I had to go into one store for just one second and their Father asked them to stay outside of the store with him. Did they do that? No. They came running into the store with me, but also very loudly and disruptive.
It was unreal and it was also an almost immediate change from their behaviour previous to them consuming the Smarties.
Having said that, we'll still be doing Hallowe'en this year, but I am really re-thinking my position on a lot of foods that they currently eat and I can tell you, it will be quite some time before they get a chocolate bar again, if only to test my theory on their change of behaviour that day.
I know that there is another member here who does not do traditional "trick or treating" and from what I understand, their family has a wonderful Hallowe'en evening regardless.
As I said, I do understand where you're coming from because the "safe" treats wouldn't even be okay and I really think any negativity you feel you may have already received in this thread was because people thought you were not doing Hallowe'en simply because of PA.
Best wishes! [img]http://uumor.pair.com/nutalle2/peanutallergy/smile.gif[/img]

Posted on: Sun, 08/22/2004 - 7:33am
Dunpun's picture
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Joined: 01/26/2004 - 09:00

You know my older ds can seem to eat junk without any behaviour changes. I'm sure it's still not good for him. My my PA son can eat a tiny little bit of coloring and he is a monster. He feels terrible, tantrums, can't listen, hits, yells at every little thing. When he is off this stuff he is happy, funny, smart, eager to do anything I ask of him. 100% turn around.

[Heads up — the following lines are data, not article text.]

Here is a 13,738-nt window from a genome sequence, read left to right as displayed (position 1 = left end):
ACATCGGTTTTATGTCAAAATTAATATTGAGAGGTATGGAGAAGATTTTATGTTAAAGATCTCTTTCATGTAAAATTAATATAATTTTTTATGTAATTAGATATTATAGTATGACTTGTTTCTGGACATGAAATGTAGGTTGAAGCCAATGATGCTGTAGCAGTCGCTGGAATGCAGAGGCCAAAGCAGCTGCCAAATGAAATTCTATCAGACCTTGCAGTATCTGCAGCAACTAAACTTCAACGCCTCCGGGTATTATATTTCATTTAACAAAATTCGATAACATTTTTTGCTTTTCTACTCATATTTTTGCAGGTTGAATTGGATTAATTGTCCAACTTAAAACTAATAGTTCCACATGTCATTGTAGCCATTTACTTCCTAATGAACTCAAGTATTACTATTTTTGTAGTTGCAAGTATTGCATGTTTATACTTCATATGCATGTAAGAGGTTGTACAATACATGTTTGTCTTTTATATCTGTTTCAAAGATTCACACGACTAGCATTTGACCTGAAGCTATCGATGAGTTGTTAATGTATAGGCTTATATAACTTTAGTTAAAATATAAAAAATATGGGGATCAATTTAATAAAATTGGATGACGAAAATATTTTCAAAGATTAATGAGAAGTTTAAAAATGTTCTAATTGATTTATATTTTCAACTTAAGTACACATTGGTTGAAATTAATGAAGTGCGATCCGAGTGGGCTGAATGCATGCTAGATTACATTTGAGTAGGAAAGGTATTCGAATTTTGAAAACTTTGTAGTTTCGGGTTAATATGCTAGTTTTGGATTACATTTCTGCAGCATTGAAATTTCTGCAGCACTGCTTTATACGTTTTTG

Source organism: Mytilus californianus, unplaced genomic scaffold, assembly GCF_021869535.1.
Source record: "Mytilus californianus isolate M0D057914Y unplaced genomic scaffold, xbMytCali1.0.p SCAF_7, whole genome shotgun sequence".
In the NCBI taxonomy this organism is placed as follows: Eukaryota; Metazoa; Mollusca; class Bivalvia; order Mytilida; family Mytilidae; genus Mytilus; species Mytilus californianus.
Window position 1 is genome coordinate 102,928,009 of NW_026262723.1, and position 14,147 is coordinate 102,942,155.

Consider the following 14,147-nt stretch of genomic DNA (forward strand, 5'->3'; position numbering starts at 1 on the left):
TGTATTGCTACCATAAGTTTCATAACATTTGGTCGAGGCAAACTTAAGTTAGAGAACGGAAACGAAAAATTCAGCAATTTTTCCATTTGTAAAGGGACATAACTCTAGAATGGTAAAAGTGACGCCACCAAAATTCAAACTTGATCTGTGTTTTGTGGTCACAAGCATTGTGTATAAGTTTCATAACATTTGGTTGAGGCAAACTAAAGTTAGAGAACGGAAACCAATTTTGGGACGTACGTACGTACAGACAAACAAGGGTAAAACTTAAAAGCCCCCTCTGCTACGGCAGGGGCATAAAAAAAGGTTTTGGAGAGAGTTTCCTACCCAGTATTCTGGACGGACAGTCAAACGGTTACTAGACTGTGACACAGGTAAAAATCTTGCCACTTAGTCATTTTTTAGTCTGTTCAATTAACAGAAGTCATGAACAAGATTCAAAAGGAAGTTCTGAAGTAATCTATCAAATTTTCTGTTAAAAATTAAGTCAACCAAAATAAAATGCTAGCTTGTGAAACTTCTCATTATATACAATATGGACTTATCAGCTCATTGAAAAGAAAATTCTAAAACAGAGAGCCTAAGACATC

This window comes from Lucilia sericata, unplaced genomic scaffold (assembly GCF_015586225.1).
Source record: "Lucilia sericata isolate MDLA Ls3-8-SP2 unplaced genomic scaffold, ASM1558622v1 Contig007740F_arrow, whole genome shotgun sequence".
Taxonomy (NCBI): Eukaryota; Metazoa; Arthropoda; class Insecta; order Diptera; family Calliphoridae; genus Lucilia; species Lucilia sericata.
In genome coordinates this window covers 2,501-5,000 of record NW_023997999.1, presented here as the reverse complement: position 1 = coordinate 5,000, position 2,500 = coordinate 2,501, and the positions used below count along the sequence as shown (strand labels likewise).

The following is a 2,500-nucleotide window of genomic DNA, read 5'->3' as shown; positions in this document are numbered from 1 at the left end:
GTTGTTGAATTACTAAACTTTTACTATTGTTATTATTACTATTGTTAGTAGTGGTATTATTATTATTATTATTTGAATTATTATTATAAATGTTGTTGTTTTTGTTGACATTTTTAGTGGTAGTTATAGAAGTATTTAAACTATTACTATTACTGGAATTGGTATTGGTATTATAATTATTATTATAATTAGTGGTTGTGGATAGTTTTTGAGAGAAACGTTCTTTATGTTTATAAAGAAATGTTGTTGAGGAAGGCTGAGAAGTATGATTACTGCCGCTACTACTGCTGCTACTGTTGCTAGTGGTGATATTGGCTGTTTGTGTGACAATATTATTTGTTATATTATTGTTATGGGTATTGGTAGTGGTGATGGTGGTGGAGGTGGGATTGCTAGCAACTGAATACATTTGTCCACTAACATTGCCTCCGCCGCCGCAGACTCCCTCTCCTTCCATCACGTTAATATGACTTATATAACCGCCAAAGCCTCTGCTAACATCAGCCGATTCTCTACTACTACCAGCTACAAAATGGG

Anyway, we just had our snack and I asked the boys if they cared if we didn't go trick or treating this year (I know it's still a while away), they both said they didn't want to go (although they may when the time comes) and started coming up with ideas of what we can do. My youngest said we could dress up and go to people's homes and just say "no thank you" when they give us candy. LOL I will have them dress up for school I'm sure.
This year when the fair came to town I gave them the choice:
a)we could go to the fair
b) we could spend the money & get them both a fishing rod, go out to friends cabin, go boating and fishing and have a weiner roast.
They chose b and we had the most fun ever. They don't seem any worse for wear as all their friends and cousins went to the fair. They really didn't care & said maybe we'll go next year.
Thanks again everyone
Linda

Posted on: Sun, 08/22/2004 - 7:50am
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Joined: 05/28/2009 - 16:42

This topic just came up about a week ago. My 12-year old daughter stopped trick-or-treating last year because she wanted to hand out candy. Caused a little stink because the others wanted to stay home and do the candy too.
Well, my 10-year old said to me, "Mom, why do we even bother to go door to door because we throw out all our candy anyway." We really do. Everything in the bag gets thrown out when they come in the door, and I give them a bunch of safe candy to keep them happy for a week.
I say taking your kids out when they're young to go door-to-door is a good thing. Your kids can never say, "Why didn't you take us out like other kids?" If you want to throw away all their candy and replace it with what they (and you!) like that is a good thing. They may actually prefer money instead.
By doing it this way, your kids will eventually figure it out on their own--why bother. At least it is their decision.
I never wanted to deny my kids the same traditions I had, however the method we use lets them decide when they want to stop and we're virtually there. They're figuring out there really no reason to go (except for the sheer enjoyment of having people see them in their costumes) because they will get good/safe candy from me, and everything else they get from neighbors in thrown away.